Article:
Overall, the first true generation of MOBA titles are at a rough start, and it will take a lot of time to see if one or either of them will be successful in the wide gaming market.   With critical features lacking, there is a good chance that either of these games will fail to reach their goals to be the MOBA game that the game community can accept as their flagship game for the genre.   Only the niche MOBA audience can keep these games and their developers afloat, as there is not enough for the mainstream to care at this point.  

If they fail, hopefully a new, more impressive game comes out to rise this genre to become just as relevant as those already established, as I have always liked this kind of game type.  There is just something grand about playing these games, as it is like active chess.  You assess the battlefield, and number-crunch in your head whether or not you will succeed in your attack.  When the team works together, it becomes a really exciting experience, and in proper games it is also grand when losing, as a skilled team would keep the struggle going, making sure their victors would really have to fight for their victory.  These games so far do not properly do this justice, as there is only one battlefield to fight for and only one way in which to fight, and that is not enough for any product.
 
If there is any information that I may have missed, or if there are holes in my logic, please by all means respond and clarify it to me.  I am very open in changing views as long as they are correct.

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LAN's still kicking

Due to the recent kotaku story on the official word that Blizzard will not contain LAN at all, it left people divided on wether LAN is still important or not.  We now have the internet where everyone can simply log on and play with each other, without the need for moving hardware and having to set up an overly complicated local network. 

The anti-LAN supporters pretty much do not mind this, but then again this may not affect the mindset of the mainstream player or the hardcore solo player who buys the game just to play single player or to play with others online without any interaction with anybody in a local setting.  But there are also large groups of people that do not mind the hassle, and enjoy hearing people in real life get pissed that they got sniped in the head for the 42nd time, or that they just bot ganged up by the entire opposing force in DOTA, or cheer as someone pulls off an entire team kill in an FPS.  It's that feeling that everyone is in a community of people that love to have fun competitively and cooperately, and is something that is often missed in Internet games.  Sure you can recreate some of that thanks to more games incorporating mic support in games (something that more games in general should support), but for what I see, when alone people don't get excited enough about the situation in hand.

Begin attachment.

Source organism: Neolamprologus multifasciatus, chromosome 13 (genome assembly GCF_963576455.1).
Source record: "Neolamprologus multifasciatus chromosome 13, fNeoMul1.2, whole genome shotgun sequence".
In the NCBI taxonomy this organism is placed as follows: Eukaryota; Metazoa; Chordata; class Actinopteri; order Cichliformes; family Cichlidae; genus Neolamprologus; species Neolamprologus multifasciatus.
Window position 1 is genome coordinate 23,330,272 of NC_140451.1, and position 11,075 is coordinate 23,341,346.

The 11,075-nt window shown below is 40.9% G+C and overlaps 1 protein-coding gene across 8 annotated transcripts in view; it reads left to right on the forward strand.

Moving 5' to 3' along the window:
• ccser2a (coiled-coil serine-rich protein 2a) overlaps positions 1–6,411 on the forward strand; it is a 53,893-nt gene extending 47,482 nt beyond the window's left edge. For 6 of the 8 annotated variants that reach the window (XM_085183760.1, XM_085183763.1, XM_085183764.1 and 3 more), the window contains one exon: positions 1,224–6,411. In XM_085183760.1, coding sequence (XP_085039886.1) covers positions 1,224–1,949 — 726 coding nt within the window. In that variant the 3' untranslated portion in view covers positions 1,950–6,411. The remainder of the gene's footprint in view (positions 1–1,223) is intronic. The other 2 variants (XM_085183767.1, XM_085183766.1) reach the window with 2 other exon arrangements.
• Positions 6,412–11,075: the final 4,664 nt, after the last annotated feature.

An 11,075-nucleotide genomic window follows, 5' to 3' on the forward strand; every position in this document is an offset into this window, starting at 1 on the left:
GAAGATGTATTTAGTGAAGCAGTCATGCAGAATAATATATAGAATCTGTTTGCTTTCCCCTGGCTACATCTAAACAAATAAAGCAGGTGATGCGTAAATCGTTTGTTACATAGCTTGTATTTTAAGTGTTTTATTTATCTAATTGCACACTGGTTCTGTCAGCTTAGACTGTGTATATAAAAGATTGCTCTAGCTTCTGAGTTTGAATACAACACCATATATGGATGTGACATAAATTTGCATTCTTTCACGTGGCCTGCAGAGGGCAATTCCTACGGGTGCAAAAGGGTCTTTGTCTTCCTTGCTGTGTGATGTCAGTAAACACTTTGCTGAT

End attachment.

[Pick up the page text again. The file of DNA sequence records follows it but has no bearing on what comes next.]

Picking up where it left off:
I can assure you, the reader, that when a person plays a game and achieves something in it, the person is near emotionless of it.  It is the total opposite of what the reaction would be if friends were around.  In my case, if I finish a race just in the nick of time with some mates locally, I would feel relief for making that, and an uproar of "Awesome" and "Oh that's bullshit" would ensue shortly after, and it's an overall satisfying experience.  But in the house, i feel only a fraction of that emotional response.  It is the kind of look that makes parents of the older generation worry, as they see their sons or daughters not make any face changes, and play a game for the sake of playing a game.

Please understand that I am not saying everyone is like this, but it is apparent in a good portion of players around the world.  Other people are lucky and feel when they succeed or fail in a game, and others just don't plain like to involve themselves in LAN party gatherings as they still have the feeling that it is a geeky thing to do.  But be understanding dear reader, and I hope you realise that a lot of people still like to LAN and play with mates locally.  They sneak in a game at university computers so that they can all have fun whilst waiting for their next class to start.  They go to internet cafe's and have a ball duking it out in their favourite games.  Hell some people even organise their own LAN events and make people bring all their hardware to one location, just to do one thing - to hang out with each other, and have fun.

You can compare this situation to card games and online card games.  Online card games are fun, but not as much as when you have card buddies around with you.

Link about Starcraft 2 with no LAN here and in many other sites by now: http://www.kotaku.com.au/2009/06/no-lan-play-for-starcraft-ii/